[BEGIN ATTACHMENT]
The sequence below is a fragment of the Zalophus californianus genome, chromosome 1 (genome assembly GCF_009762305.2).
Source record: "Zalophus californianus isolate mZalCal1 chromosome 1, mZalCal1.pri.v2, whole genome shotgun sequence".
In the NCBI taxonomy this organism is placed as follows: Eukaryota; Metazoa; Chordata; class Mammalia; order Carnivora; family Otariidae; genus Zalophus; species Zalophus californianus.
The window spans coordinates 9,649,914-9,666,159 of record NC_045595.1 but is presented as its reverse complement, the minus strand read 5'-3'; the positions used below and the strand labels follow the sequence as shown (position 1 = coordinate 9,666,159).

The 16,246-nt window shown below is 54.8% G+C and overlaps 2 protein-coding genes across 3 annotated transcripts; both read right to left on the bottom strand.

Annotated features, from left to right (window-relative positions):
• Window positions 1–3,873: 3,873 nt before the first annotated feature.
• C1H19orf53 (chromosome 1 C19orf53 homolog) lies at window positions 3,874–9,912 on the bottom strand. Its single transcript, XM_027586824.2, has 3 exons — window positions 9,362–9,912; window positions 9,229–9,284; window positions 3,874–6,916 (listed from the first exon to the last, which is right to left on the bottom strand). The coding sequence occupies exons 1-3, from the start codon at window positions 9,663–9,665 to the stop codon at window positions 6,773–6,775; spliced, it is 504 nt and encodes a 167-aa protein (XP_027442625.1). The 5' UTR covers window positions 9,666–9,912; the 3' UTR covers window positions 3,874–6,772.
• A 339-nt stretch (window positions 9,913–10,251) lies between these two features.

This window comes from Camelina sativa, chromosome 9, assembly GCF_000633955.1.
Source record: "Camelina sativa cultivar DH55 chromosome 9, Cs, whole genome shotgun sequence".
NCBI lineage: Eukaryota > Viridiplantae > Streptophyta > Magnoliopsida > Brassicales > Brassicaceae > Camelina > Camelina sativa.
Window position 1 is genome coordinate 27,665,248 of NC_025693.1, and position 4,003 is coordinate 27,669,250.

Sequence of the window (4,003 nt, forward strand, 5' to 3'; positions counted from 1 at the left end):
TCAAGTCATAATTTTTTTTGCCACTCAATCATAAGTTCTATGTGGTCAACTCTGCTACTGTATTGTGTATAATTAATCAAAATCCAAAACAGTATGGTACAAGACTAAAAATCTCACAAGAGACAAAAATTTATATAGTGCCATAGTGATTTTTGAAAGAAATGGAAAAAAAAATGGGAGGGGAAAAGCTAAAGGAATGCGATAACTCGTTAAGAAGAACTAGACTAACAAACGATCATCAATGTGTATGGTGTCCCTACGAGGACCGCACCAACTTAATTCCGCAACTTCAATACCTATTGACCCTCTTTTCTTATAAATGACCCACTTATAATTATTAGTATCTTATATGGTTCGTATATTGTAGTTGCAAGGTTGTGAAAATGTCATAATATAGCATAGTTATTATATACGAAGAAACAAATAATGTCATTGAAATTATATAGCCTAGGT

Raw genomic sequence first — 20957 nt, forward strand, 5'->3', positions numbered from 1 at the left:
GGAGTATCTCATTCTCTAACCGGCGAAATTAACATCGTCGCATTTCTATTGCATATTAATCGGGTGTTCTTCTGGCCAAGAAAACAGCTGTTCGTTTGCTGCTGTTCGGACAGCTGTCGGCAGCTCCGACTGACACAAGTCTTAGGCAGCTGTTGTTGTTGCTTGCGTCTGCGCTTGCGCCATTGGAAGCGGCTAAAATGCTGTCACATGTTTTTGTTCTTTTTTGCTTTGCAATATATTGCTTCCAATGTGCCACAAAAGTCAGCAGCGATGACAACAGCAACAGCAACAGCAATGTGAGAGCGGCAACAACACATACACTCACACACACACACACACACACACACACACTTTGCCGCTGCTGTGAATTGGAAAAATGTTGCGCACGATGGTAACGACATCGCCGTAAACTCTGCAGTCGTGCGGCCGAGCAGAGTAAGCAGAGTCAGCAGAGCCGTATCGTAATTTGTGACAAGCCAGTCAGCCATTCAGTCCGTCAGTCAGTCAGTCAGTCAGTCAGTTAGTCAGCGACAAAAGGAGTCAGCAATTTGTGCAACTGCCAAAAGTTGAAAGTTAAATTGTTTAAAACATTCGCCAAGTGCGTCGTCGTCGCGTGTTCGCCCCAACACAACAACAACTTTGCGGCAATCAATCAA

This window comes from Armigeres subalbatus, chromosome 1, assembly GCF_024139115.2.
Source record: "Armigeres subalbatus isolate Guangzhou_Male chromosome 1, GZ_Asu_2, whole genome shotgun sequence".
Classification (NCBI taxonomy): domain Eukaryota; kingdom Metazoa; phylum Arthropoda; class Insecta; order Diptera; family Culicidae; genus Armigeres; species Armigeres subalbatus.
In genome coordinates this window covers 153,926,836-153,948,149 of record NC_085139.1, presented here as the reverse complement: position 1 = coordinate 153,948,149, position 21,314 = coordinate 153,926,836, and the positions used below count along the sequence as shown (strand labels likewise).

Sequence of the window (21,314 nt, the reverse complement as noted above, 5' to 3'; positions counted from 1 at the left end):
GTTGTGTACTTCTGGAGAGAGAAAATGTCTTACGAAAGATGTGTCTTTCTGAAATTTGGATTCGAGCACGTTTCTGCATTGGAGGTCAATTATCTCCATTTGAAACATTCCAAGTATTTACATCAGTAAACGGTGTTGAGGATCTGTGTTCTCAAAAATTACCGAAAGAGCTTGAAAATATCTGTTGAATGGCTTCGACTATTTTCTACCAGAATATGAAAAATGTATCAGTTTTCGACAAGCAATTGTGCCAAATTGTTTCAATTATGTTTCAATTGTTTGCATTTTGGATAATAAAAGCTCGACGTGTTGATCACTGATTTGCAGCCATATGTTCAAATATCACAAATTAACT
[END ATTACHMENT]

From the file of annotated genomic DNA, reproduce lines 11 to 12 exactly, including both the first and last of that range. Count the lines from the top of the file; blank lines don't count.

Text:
Source record: "Camelina sativa cultivar DH55 chromosome 9, Cs, whole genome shotgun sequence".
NCBI lineage: Eukaryota > Viridiplantae > Streptophyta > Magnoliopsida > Brassicales > Brassicaceae > Camelina > Camelina sativa.